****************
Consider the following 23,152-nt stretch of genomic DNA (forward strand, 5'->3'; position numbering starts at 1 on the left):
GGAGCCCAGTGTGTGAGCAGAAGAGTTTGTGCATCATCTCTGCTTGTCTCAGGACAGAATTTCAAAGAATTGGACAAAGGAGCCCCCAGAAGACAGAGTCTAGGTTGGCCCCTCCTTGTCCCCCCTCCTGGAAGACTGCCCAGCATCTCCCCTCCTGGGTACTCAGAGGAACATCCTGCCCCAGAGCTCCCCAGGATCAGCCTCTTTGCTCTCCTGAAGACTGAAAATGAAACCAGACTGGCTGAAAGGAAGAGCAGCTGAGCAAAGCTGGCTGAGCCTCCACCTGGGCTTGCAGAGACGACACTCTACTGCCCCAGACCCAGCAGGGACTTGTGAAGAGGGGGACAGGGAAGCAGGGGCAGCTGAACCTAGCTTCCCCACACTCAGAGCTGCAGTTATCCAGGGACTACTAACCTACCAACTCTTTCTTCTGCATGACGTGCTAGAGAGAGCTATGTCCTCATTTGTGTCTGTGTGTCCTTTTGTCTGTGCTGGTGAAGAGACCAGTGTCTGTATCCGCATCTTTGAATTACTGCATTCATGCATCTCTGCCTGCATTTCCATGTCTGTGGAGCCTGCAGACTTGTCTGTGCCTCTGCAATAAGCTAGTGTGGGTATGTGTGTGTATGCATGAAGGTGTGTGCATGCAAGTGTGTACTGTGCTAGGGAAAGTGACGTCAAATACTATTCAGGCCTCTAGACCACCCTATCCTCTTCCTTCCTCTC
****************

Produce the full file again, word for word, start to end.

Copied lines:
Consider the following 23,152-nt stretch of genomic DNA (forward strand, 5'->3'; position numbering starts at 1 on the left):
GGAGCCCAGTGTGTGAGCAGAAGAGTTTGTGCATCATCTCTGCTTGTCTCAGGACAGAATTTCAAAGAATTGGACAAAGGAGCCCCCAGAAGACAGAGTCTAGGTTGGCCCCTCCTTGTCCCCCCTCCTGGAAGACTGCCCAGCATCTCCCCTCCTGGGTACTCAGAGGAACATCCTGCCCCAGAGCTCCCCAGGATCAGCCTCTTTGCTCTCCTGAAGACTGAAAATGAAACCAGACTGGCTGAAAGGAAGAGCAGCTGAGCAAAGCTGGCTGAGCCTCCACCTGGGCTTGCAGAGACGACACTCTACTGCCCCAGACCCAGCAGGGACTTGTGAAGAGGGGGACAGGGAAGCAGGGGCAGCTGAACCTAGCTTCCCCACACTCAGAGCTGCAGTTATCCAGGGACTACTAACCTACCAACTCTTTCTTCTGCATGACGTGCTAGAGAGAGCTATGTCCTCATTTGTGTCTGTGTGTCCTTTTGTCTGTGCTGGTGAAGAGACCAGTGTCTGTATCCGCATCTTTGAATTACTGCATTCATGCATCTCTGCCTGCATTTCCATGTCTGTGGAGCCTGCAGACTTGTCTGTGCCTCTGCAATAAGCTAGTGTGGGTATGTGTGTGTATGCATGAAGGTGTGTGCATGCAAGTGTGTACTGTGCTAGGGAAAGTGACGTCAAATACTATTCAGGCCTCTAGACCACCCTATCCTCTTCCTTCCTCTC